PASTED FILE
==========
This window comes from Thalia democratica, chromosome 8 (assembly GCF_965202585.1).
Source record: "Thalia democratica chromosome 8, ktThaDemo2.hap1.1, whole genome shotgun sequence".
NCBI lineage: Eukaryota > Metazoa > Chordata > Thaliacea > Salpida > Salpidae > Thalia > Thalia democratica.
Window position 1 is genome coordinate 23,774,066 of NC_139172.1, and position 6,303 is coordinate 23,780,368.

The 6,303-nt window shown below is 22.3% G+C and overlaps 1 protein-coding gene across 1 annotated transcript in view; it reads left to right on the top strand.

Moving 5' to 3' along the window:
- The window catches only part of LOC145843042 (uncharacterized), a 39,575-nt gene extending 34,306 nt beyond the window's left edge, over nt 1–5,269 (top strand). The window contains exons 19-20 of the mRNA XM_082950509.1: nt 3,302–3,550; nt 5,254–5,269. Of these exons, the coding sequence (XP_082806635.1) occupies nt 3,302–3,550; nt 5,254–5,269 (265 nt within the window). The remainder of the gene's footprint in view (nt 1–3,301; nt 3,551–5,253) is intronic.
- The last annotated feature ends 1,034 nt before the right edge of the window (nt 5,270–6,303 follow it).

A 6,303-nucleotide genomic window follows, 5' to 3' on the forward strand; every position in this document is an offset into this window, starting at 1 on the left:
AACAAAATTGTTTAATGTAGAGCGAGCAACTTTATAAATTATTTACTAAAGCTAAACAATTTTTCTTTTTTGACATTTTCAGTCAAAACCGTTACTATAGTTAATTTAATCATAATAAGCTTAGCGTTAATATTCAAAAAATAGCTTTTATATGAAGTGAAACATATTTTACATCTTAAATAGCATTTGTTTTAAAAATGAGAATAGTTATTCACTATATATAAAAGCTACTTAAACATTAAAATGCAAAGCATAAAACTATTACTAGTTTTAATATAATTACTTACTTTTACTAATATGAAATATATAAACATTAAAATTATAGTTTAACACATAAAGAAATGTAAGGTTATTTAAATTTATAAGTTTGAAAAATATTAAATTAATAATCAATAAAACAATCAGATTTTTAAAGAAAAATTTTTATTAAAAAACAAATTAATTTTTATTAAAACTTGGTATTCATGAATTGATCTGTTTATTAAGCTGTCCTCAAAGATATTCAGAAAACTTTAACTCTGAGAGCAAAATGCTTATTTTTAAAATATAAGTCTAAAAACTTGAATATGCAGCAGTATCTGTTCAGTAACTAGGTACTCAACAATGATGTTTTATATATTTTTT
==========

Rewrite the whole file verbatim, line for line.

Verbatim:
This window comes from Thalia democratica, chromosome 8 (assembly GCF_965202585.1).
Source record: "Thalia democratica chromosome 8, ktThaDemo2.hap1.1, whole genome shotgun sequence".
NCBI lineage: Eukaryota > Metazoa > Chordata > Thaliacea > Salpida > Salpidae > Thalia > Thalia democratica.
Window position 1 is genome coordinate 23,774,066 of NC_139172.1, and position 6,303 is coordinate 23,780,368.

The 6,303-nt window shown below is 22.3% G+C and overlaps 1 protein-coding gene across 1 annotated transcript in view; it reads left to right on the top strand.

Moving 5' to 3' along the window:
- The window catches only part of LOC145843042 (uncharacterized), a 39,575-nt gene extending 34,306 nt beyond the window's left edge, over nt 1–5,269 (top strand). The window contains exons 19-20 of the mRNA XM_082950509.1: nt 3,302–3,550; nt 5,254–5,269. Of these exons, the coding sequence (XP_082806635.1) occupies nt 3,302–3,550; nt 5,254–5,269 (265 nt within the window). The remainder of the gene's footprint in view (nt 1–3,301; nt 3,551–5,253) is intronic.
- The last annotated feature ends 1,034 nt before the right edge of the window (nt 5,270–6,303 follow it).

A 6,303-nucleotide genomic window follows, 5' to 3' on the forward strand; every position in this document is an offset into this window, starting at 1 on the left:
AACAAAATTGTTTAATGTAGAGCGAGCAACTTTATAAATTATTTACTAAAGCTAAACAATTTTTCTTTTTTGACATTTTCAGTCAAAACCGTTACTATAGTTAATTTAATCATAATAAGCTTAGCGTTAATATTCAAAAAATAGCTTTTATATGAAGTGAAACATATTTTACATCTTAAATAGCATTTGTTTTAAAAATGAGAATAGTTATTCACTATATATAAAAGCTACTTAAACATTAAAATGCAAAGCATAAAACTATTACTAGTTTTAATATAATTACTTACTTTTACTAATATGAAATATATAAACATTAAAATTATAGTTTAACACATAAAGAAATGTAAGGTTATTTAAATTTATAAGTTTGAAAAATATTAAATTAATAATCAATAAAACAATCAGATTTTTAAAGAAAAATTTTTATTAAAAAACAAATTAATTTTTATTAAAACTTGGTATTCATGAATTGATCTGTTTATTAAGCTGTCCTCAAAGATATTCAGAAAACTTTAACTCTGAGAGCAAAATGCTTATTTTTAAAATATAAGTCTAAAAACTTGAATATGCAGCAGTATCTGTTCAGTAACTAGGTACTCAACAATGATGTTTTATATATTTTTT